When evidence of airflow limitation exists historically, on physical examination, or on diagnostic testing, bronchodilators should be considered as a component of therapy. They should not be used as a stand-alone therapy because they do not address airway inflammation, which is the driving force behind the asthmatic process and bronchoconstriction. Therefore, using them in combination with anti-inflammatory therapy discussed above is necessary. Several categories and types of bronchodilators are available, including short-acting β2 agonists, long-acting β2 agonists, methylxanthines, and anticholinergics. Numerous options are commercially available, but this article covers those commonly used or investigated in veterinary medicine.
Short-acting β2 agonists include albuterol (also known as salbutamol), levalbuterol, and terbutaline. The metered-dose inhalant form of albuterol is a rescue bronchodilator, commonly used to manage acute bronchoconstriction episodes (TABLE 1). Although inhalant albuterol is useful in acute episodes, it should not be used as a long-term therapy. Inhalant albuterol is composed of 2 enantiomers: the R-enantiomer and S-enantiomer. The R-enantiomer is responsible for the bronchodilatory effects of albuterol, and the S-enantiomer was long thought to be inert. However, long-term administration of the S-enantiomer promoted airway inflammation and bronchospasm in an experimental model of feline asthma.10 Long-term overuse of inhaled albuterol in humans with asthma is also associated with increased risk for death.11 For these reasons, inhaled albuterol should be limited to management of acute bronchoconstriction, and owners should be cautioned regarding overuse.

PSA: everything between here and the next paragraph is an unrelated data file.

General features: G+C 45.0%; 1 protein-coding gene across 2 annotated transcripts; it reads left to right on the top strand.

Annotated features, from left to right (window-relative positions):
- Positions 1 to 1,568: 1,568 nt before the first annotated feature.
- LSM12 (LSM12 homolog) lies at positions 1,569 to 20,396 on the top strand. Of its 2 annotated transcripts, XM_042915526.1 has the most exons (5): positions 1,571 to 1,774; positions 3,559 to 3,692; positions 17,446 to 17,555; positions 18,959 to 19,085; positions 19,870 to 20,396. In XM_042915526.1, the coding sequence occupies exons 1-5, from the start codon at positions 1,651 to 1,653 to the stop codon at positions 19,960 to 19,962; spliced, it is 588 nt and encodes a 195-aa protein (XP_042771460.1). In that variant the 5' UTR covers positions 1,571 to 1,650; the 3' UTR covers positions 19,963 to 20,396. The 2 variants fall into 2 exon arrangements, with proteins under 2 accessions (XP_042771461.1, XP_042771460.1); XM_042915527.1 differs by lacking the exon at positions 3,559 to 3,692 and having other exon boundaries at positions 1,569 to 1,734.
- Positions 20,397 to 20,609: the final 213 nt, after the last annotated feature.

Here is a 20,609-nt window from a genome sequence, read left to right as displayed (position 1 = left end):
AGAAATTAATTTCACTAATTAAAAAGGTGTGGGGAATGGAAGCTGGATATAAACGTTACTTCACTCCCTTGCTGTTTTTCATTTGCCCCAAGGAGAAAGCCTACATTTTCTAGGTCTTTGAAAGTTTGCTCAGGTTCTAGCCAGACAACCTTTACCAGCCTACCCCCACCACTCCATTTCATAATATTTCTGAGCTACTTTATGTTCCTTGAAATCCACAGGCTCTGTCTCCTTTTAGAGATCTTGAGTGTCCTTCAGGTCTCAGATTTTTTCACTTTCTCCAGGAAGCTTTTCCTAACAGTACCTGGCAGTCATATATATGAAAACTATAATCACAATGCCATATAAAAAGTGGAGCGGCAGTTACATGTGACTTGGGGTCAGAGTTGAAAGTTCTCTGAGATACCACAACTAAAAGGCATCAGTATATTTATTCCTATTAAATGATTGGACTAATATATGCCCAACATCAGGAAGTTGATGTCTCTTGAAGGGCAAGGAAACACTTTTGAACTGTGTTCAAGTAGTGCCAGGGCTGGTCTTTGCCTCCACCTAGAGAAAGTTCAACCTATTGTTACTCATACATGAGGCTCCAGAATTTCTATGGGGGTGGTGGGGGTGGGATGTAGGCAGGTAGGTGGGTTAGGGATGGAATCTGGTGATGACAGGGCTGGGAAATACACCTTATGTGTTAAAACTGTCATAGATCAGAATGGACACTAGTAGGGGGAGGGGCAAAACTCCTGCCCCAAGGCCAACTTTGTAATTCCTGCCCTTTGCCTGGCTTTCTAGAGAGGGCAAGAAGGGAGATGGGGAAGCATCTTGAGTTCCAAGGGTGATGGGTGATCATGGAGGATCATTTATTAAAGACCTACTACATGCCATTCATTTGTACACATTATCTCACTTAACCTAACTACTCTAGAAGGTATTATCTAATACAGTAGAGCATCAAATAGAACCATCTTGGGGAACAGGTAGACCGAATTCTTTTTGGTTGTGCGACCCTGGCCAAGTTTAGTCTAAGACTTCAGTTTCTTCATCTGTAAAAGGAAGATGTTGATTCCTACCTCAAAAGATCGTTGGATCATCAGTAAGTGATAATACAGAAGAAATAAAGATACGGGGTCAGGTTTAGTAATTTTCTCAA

Levalbuterol is a form of R-enantiomer albuterol. This may be an option for longer-term use in patients requiring such therapy. Terbutaline, which is available in both an injectable and an oral form, is another option for bronchodilators in this class. Injectable terbutaline was discussed as a rescue therapy in the previous section on emergent management. As an injectable medication with quick onset of action, it can rapidly relieve bronchoconstriction and avoid the potential stresses of using an inhaled medication (eg, a cat not trained to accept a face mask).
Long-acting β2 agonists are available in inhalant forms but are most widely available in combination with a steroid. These medications are less commonly used in the management of feline asthma. However, salmeterol, alone or in combination with fluticasone propionate, has been evaluated in an experimental model of feline asthma. Although a study evaluating salmeterol alone showed no improvement in measures of airway resistance or airway inflammation, the combination of salmeterol with fluticasone propionate did reduce airway inflammation beyond treatment with fluticasone alone.5,12 It was suggested that bronchodilation from salmeterol may have promoted better deposition of fluticasone within the airways. These studies evaluated very brief drug administration (4 days); therefore, it is difficult to assess effects seen with longer-term use.